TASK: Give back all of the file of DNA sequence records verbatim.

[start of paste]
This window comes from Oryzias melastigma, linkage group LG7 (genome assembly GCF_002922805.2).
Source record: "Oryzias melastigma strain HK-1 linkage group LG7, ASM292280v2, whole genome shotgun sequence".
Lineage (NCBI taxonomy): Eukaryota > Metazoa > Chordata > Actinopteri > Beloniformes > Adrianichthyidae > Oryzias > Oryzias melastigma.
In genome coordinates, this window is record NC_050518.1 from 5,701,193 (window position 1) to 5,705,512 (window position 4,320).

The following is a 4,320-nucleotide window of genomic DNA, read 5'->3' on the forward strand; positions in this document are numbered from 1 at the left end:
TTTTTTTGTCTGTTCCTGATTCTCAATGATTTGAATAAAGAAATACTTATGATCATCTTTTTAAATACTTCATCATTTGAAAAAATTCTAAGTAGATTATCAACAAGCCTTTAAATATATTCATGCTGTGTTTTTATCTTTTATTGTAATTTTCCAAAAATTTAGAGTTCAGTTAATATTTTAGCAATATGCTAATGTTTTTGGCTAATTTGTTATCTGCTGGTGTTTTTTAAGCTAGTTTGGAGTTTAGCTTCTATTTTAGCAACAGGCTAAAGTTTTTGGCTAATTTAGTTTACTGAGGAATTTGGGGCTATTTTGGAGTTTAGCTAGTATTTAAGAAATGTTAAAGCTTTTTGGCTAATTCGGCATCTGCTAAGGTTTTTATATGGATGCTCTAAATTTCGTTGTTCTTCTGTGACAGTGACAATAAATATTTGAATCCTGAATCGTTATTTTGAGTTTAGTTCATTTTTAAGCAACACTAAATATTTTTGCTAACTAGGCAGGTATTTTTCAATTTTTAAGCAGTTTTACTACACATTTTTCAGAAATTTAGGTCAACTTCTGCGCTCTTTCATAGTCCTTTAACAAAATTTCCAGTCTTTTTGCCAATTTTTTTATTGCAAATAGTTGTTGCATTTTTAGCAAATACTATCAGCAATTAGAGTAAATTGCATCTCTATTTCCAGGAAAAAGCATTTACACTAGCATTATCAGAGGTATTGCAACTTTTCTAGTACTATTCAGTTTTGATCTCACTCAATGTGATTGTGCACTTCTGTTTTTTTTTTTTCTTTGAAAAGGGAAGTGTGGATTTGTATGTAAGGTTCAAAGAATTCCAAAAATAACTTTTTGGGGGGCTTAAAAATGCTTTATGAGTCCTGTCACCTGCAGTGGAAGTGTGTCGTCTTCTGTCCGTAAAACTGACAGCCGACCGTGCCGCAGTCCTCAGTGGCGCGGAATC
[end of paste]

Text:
This window comes from Oryzias melastigma, linkage group LG7 (genome assembly GCF_002922805.2).
Source record: "Oryzias melastigma strain HK-1 linkage group LG7, ASM292280v2, whole genome shotgun sequence".
Lineage (NCBI taxonomy): Eukaryota > Metazoa > Chordata > Actinopteri > Beloniformes > Adrianichthyidae > Oryzias > Oryzias melastigma.
In genome coordinates, this window is record NC_050518.1 from 5,701,193 (window position 1) to 5,705,512 (window position 4,320).

The following is a 4,320-nucleotide window of genomic DNA, read 5'->3' on the forward strand; positions in this document are numbered from 1 at the left end:
TTTTTTTGTCTGTTCCTGATTCTCAATGATTTGAATAAAGAAATACTTATGATCATCTTTTTAAATACTTCATCATTTGAAAAAATTCTAAGTAGATTATCAACAAGCCTTTAAATATATTCATGCTGTGTTTTTATCTTTTATTGTAATTTTCCAAAAATTTAGAGTTCAGTTAATATTTTAGCAATATGCTAATGTTTTTGGCTAATTTGTTATCTGCTGGTGTTTTTTAAGCTAGTTTGGAGTTTAGCTTCTATTTTAGCAACAGGCTAAAGTTTTTGGCTAATTTAGTTTACTGAGGAATTTGGGGCTATTTTGGAGTTTAGCTAGTATTTAAGAAATGTTAAAGCTTTTTGGCTAATTCGGCATCTGCTAAGGTTTTTATATGGATGCTCTAAATTTCGTTGTTCTTCTGTGACAGTGACAATAAATATTTGAATCCTGAATCGTTATTTTGAGTTTAGTTCATTTTTAAGCAACACTAAATATTTTTGCTAACTAGGCAGGTATTTTTCAATTTTTAAGCAGTTTTACTACACATTTTTCAGAAATTTAGGTCAACTTCTGCGCTCTTTCATAGTCCTTTAACAAAATTTCCAGTCTTTTTGCCAATTTTTTTATTGCAAATAGTTGTTGCATTTTTAGCAAATACTATCAGCAATTAGAGTAAATTGCATCTCTATTTCCAGGAAAAAGCATTTACACTAGCATTATCAGAGGTATTGCAACTTTTCTAGTACTATTCAGTTTTGATCTCACTCAATGTGATTGTGCACTTCTGTTTTTTTTTTTTCTTTGAAAAGGGAAGTGTGGATTTGTATGTAAGGTTCAAAGAATTCCAAAAATAACTTTTTGGGGGGCTTAAAAATGCTTTATGAGTCCTGTCACCTGCAGTGGAAGTGTGTCGTCTTCTGTCCGTAAAACTGACAGCCGACCGTGCCGCAGTCCTCAGTGGCGCGGAATC